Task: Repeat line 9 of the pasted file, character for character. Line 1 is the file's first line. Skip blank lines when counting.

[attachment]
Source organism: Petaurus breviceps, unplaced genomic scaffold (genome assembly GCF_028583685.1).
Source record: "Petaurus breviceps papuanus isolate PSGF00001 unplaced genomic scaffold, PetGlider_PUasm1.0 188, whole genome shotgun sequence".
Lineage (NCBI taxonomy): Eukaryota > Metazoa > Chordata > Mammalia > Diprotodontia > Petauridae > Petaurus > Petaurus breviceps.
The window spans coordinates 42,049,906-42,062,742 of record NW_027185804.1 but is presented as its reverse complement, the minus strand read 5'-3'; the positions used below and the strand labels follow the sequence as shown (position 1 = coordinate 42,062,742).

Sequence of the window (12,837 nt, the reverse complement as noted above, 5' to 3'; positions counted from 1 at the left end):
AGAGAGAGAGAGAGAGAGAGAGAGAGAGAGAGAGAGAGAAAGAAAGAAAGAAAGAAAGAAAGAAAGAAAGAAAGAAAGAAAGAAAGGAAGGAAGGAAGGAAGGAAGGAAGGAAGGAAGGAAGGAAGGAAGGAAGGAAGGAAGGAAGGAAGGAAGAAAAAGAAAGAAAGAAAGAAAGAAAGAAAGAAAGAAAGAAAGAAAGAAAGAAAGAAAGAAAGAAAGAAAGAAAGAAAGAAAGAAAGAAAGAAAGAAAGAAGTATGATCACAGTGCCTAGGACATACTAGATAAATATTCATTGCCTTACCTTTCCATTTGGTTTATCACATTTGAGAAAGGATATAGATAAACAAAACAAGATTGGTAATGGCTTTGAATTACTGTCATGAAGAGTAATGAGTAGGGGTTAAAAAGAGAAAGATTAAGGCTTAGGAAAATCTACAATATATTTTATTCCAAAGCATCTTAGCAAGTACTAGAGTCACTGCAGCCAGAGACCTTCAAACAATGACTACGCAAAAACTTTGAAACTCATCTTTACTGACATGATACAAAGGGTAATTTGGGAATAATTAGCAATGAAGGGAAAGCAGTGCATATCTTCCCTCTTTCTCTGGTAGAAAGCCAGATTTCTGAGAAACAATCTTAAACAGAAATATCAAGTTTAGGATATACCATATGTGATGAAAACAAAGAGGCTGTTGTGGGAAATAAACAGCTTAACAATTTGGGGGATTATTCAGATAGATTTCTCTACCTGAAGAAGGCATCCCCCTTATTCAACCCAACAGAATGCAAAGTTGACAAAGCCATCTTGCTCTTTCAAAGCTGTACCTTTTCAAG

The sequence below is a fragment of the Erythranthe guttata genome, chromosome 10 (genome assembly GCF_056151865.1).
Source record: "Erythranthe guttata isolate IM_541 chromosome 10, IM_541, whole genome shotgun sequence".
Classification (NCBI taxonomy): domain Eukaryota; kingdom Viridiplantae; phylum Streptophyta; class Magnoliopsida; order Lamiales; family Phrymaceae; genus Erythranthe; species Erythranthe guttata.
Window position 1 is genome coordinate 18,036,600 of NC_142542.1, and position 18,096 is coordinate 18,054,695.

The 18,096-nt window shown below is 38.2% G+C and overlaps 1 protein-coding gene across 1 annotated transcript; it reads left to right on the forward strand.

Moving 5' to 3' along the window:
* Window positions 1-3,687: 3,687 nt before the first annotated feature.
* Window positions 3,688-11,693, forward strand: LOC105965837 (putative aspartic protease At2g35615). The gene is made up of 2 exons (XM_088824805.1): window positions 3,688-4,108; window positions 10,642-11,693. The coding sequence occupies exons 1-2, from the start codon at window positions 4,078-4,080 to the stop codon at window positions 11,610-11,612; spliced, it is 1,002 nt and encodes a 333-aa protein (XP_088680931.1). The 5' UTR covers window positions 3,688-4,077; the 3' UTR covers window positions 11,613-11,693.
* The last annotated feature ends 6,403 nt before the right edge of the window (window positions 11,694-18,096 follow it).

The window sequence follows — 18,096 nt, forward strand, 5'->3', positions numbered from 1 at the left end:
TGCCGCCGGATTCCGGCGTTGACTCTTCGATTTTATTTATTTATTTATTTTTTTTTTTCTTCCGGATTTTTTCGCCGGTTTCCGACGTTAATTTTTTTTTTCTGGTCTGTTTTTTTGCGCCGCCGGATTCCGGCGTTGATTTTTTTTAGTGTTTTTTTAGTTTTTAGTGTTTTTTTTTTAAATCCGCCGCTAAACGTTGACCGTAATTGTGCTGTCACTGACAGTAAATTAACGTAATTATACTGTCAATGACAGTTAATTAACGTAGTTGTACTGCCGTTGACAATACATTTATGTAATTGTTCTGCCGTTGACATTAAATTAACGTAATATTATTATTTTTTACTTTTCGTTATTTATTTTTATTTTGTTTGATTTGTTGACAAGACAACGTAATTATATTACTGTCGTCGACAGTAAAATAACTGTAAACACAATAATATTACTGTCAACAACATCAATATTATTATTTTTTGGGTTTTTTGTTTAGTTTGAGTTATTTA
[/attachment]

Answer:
Classification (NCBI taxonomy): domain Eukaryota; kingdom Viridiplantae; phylum Streptophyta; class Magnoliopsida; order Lamiales; family Phrymaceae; genus Erythranthe; species Erythranthe guttata.